Exploring the Virginia WindowNovember 26, 2019
Without fail, when a first-time visitor to the Minnesota Masonic Heritage Center (MMHC) enters the Col. James B. Ladd Museum and Charles W. Nelson Library, they emit an “ooh,” “ahh,” or a gasp when they see the stained glass art on display. At approximately seventeen feet high by eight feet wide, this stained glass window is not something you would expect to see in a Masonic museum.
Installed in the Virginia, Minn. Masonic Temple by Gaytee (now Gaytee-Palmer) Stained Glass, the window was a 1961 donation from John D. Lamont, who joined Virginia Lodge No. 264 in 1906 as a charter member. It came to the Minnesota Masonic Historical Society and Museum in 2015, when Virginia Lodge No. 264 merged with Eveleth Lodge No. 239.
The Holy Bible, square and compasses are the central focus of the window, as a nod to Virginia Lodge. Surrounding the center at 9, 12, and 3 o’clock respectively, are symbols representing the primary Masonic organizations which called the Virginia Masonic Temple “home:” the OES Signet, representing Star of the East Chapter No. 210, Order of the Eastern Star; a cross and crown, denoting Eveleth Commandery No. 35, Knights Templar; and a keystone as an illustration for Virginia Chapter No. 77, Royal Arch Masons.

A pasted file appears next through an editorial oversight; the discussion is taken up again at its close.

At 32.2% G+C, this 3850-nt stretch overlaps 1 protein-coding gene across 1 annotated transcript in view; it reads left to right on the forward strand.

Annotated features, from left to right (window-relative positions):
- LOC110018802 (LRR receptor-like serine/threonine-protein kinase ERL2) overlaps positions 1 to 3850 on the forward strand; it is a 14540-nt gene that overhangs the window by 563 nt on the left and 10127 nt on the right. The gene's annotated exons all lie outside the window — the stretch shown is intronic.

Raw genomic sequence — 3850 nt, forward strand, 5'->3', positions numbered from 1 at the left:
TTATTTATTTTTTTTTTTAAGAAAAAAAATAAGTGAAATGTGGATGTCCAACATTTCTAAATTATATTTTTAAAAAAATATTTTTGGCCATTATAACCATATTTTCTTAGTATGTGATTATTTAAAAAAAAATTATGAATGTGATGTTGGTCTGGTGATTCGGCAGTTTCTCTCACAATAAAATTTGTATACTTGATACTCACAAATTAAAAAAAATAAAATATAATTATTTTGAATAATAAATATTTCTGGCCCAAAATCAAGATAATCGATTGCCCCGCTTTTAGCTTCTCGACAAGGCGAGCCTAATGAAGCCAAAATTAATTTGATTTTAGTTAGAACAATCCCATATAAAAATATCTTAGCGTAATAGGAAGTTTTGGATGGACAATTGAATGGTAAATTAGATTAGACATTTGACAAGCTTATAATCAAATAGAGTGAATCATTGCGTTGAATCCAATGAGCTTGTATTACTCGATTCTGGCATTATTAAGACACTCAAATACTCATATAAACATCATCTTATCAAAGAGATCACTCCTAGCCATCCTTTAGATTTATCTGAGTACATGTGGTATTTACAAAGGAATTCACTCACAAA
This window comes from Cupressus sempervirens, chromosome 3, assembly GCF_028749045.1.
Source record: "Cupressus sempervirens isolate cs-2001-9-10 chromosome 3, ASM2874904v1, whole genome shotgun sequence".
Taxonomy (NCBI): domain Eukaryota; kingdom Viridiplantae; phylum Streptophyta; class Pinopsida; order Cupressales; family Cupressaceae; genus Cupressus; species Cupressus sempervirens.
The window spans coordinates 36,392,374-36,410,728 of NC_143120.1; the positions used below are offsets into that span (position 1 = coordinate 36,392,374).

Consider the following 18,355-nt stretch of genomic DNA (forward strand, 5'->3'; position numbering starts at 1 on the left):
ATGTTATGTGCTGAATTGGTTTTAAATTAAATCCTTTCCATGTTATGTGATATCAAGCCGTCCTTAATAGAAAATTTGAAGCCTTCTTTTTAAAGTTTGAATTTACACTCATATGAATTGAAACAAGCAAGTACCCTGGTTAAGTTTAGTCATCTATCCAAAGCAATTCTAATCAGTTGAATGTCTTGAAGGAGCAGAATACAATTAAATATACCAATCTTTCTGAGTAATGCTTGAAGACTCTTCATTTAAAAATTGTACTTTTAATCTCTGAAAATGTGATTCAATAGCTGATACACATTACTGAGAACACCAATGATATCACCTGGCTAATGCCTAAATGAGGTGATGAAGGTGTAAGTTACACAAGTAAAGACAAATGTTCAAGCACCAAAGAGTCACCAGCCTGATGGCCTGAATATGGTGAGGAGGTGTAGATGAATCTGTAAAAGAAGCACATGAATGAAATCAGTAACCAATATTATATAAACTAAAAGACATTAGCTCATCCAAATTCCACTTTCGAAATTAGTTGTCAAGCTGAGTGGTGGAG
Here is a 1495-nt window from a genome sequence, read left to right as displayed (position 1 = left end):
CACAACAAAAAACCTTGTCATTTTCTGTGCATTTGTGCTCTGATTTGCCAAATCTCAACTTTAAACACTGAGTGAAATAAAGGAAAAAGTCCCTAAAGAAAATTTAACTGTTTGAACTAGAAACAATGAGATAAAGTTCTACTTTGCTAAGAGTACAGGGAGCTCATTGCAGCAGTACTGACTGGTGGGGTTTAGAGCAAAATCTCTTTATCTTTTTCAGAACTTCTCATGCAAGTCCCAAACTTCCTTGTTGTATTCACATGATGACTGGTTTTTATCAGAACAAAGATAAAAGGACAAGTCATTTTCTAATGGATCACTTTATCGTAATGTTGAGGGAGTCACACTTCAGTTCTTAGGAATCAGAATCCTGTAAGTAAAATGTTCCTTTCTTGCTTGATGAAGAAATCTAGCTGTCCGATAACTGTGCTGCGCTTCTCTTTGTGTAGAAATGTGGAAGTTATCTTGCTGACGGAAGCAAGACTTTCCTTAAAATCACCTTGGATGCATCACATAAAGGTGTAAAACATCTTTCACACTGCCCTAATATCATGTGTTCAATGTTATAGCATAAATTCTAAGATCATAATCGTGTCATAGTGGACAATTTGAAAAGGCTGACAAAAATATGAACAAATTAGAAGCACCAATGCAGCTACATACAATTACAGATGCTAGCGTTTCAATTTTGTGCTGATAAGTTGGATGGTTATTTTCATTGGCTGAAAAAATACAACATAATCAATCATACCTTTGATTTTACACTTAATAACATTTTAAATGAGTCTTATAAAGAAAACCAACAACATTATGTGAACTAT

The lower half of the window has figures which also exemplify the groups in the building. Much like in a liturgical setting, the figures also tell a story. The left panel stands for the International Order of the Eastern Star. It illustrates the story of Ruth from the Bible; Ruth holds a sheaf of grain from reaping the harvest (as devotion to her mother-in-law Naomi), and Naomi bears a treasure chest, representative of the treasure that Ruth is to Naomi. The center section depicts King Solomon, and a craftsman building the temple. This represents the Lodge and associated groups of Masons which met in Virginia. The right panel offers us the blossoming flowers emblematical of the world’s youth, meeting as the International Order of Job’s Daughters Bethel No. 6 (girls), and Alexander Hamilton Chapter of the Order of DeMolay (boys).
The former Virginia Masonic Temple has been sold; but, its unique art window preserved, it will stand as witness to the robust Masonic family that was in Virginia, Minn. in the late 20th century.